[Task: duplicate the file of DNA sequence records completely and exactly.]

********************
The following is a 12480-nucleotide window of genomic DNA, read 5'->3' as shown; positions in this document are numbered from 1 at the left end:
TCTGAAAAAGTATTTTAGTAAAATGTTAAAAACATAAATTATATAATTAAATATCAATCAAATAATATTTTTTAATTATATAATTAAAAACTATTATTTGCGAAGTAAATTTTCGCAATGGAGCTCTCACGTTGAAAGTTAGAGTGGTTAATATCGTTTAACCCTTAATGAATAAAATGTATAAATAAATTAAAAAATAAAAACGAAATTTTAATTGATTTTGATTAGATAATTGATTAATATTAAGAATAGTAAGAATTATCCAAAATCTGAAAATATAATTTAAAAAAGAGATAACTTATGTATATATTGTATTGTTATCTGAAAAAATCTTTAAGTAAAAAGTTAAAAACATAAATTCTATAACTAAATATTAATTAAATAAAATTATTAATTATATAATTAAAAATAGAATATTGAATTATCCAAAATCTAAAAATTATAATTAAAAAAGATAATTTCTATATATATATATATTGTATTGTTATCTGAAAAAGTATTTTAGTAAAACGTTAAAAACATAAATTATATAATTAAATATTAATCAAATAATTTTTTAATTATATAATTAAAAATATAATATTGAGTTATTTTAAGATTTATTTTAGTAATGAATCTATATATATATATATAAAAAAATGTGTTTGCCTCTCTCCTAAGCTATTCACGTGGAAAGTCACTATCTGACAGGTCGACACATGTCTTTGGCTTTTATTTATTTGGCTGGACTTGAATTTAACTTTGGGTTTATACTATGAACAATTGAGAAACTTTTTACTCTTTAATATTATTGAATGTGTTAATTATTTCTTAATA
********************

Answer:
The following is a 12480-nucleotide window of genomic DNA, read 5'->3' as shown; positions in this document are numbered from 1 at the left end:
TCTGAAAAAGTATTTTAGTAAAATGTTAAAAACATAAATTATATAATTAAATATCAATCAAATAATATTTTTTAATTATATAATTAAAAACTATTATTTGCGAAGTAAATTTTCGCAATGGAGCTCTCACGTTGAAAGTTAGAGTGGTTAATATCGTTTAACCCTTAATGAATAAAATGTATAAATAAATTAAAAAATAAAAACGAAATTTTAATTGATTTTGATTAGATAATTGATTAATATTAAGAATAGTAAGAATTATCCAAAATCTGAAAATATAATTTAAAAAAGAGATAACTTATGTATATATTGTATTGTTATCTGAAAAAATCTTTAAGTAAAAAGTTAAAAACATAAATTCTATAACTAAATATTAATTAAATAAAATTATTAATTATATAATTAAAAATAGAATATTGAATTATCCAAAATCTAAAAATTATAATTAAAAAAGATAATTTCTATATATATATATATTGTATTGTTATCTGAAAAAGTATTTTAGTAAAACGTTAAAAACATAAATTATATAATTAAATATTAATCAAATAATTTTTTAATTATATAATTAAAAATATAATATTGAGTTATTTTAAGATTTATTTTAGTAATGAATCTATATATATATATATAAAAAAATGTGTTTGCCTCTCTCCTAAGCTATTCACGTGGAAAGTCACTATCTGACAGGTCGACACATGTCTTTGGCTTTTATTTATTTGGCTGGACTTGAATTTAACTTTGGGTTTATACTATGAACAATTGAGAAACTTTTTACTCTTTAATATTATTGAATGTGTTAATTATTTCTTAATA